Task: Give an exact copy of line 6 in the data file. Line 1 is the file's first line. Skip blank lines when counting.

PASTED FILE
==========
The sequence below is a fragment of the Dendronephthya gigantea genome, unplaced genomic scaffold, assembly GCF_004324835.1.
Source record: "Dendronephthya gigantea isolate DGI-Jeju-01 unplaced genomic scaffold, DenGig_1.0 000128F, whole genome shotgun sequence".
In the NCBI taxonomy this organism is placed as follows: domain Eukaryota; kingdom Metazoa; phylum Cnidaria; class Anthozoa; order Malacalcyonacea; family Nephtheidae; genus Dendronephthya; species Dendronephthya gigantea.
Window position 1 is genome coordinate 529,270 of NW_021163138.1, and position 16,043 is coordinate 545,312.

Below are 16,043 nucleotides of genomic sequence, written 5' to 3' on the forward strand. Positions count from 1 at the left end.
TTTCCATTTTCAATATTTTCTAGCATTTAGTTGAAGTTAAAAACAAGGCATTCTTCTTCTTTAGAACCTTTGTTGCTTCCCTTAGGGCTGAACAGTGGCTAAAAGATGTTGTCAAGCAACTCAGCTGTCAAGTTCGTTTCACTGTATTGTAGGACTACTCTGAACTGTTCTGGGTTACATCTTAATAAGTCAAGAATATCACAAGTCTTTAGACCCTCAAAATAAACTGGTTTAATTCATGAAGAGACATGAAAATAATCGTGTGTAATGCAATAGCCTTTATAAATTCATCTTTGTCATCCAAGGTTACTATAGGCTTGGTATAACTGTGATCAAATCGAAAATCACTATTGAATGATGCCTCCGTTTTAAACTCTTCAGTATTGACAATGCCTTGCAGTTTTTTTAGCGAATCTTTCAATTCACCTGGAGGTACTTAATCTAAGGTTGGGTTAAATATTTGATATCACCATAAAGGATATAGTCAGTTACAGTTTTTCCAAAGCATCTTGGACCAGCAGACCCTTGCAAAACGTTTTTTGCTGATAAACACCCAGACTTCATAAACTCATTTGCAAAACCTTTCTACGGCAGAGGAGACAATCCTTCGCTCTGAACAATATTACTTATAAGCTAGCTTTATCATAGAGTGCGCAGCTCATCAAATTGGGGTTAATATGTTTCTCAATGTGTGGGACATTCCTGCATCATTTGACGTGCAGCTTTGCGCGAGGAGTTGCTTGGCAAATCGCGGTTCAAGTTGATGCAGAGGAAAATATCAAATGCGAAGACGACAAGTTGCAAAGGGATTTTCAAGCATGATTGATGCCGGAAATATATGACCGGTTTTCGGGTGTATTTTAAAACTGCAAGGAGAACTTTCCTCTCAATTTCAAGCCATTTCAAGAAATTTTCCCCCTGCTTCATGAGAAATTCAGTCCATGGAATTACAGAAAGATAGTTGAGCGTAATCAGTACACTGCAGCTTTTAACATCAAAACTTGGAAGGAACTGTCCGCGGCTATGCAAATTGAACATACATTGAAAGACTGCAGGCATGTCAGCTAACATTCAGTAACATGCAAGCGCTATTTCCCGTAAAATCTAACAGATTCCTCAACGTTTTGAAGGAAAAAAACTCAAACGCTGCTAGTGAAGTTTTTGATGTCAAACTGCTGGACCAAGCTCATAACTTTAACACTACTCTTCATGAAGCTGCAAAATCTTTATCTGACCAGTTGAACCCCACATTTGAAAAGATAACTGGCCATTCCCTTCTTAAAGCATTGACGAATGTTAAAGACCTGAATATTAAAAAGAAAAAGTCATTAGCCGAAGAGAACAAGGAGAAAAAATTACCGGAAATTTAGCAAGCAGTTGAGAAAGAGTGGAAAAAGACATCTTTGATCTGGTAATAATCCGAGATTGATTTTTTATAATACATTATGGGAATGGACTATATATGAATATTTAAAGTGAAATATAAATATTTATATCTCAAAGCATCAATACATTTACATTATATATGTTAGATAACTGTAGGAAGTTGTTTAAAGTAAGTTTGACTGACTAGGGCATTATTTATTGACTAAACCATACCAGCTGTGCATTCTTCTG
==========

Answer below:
TTTCCATTTTCAATATTTTCTAGCATTTAGTTGAAGTTAAAAACAAGGCATTCTTCTTCTTTAGAACCTTTGTTGCTTCCCTTAGGGCTGAACAGTGGCTAAAAGATGTTGTCAAGCAACTCAGCTGTCAAGTTCGTTTCACTGTATTGTAGGACTACTCTGAACTGTTCTGGGTTACATCTTAATAAGTCAAGAATATCACAAGTCTTTAGACCCTCAAAATAAACTGGTTTAATTCATGAAGAGACATGAAAATAATCGTGTGTAATGCAATAGCCTTTATAAATTCATCTTTGTCATCCAAGGTTACTATAGGCTTGGTATAACTGTGATCAAATCGAAAATCACTATTGAATGATGCCTCCGTTTTAAACTCTTCAGTATTGACAATGCCTTGCAGTTTTTTTAGCGAATCTTTCAATTCACCTGGAGGTACTTAATCTAAGGTTGGGTTAAATATTTGATATCACCATAAAGGATATAGTCAGTTACAGTTTTTCCAAAGCATCTTGGACCAGCAGACCCTTGCAAAACGTTTTTTGCTGATAAACACCCAGACTTCATAAACTCATTTGCAAAACCTTTCTACGGCAGAGGAGACAATCCTTCGCTCTGAACAATATTACTTATAAGCTAGCTTTATCATAGAGTGCGCAGCTCATCAAATTGGGGTTAATATGTTTCTCAATGTGTGGGACATTCCTGCATCATTTGACGTGCAGCTTTGCGCGAGGAGTTGCTTGGCAAATCGCGGTTCAAGTTGATGCAGAGGAAAATATCAAATGCGAAGACGACAAGTTGCAAAGGGATTTTCAAGCATGATTGATGCCGGAAATATATGACCGGTTTTCGGGTGTATTTTAAAACTGCAAGGAGAACTTTCCTCTCAATTTCAAGCCATTTCAAGAAATTTTCCCCCTGCTTCATGAGAAATTCAGTCCATGGAATTACAGAAAGATAGTTGAGCGTAATCAGTACACTGCAGCTTTTAACATCAAAACTTGGAAGGAACTGTCCGCGGCTATGCAAATTGAACATACATTGAAAGACTGCAGGCATGTCAGCTAACATTCAGTAACATGCAAGCGCTATTTCCCGTAAAATCTAACAGATTCCTCAACGTTTTGAAGGAAAAAAACTCAAACGCTGCTAGTGAAGTTTTTGATGTCAAACTGCTGGACCAAGCTCATAACTTTAACACTACTCTTCATGAAGCTGCAAAATCTTTATCTGACCAGTTGAACCCCACATTTGAAAAGATAACTGGCCATTCCCTTCTTAAAGCATTGACGAATGTTAAAGACCTGAATATTAAAAAGAAAAAGTCATTAGCCGAAGAGAACAAGGAGAAAAAATTACCGGAAATTTAGCAAGCAGTTGAGAAAGAGTGGAAAAAGACATCTTTGATCTGGTAATAATCCGAGATTGATTTTTTATAATACATTATGGGAATGGACTATATATGAATATTTAAAGTGAAATATAAATATTTATATCTCAAAGCATCAATACATTTACATTATATATGTTAGATAACTGTAGGAAGTTGTTTAAAGTAAGTTTGACTGACTAGGGCATTATTTATTGACTAAACCATACCAGCTGTGCATTCTTCTG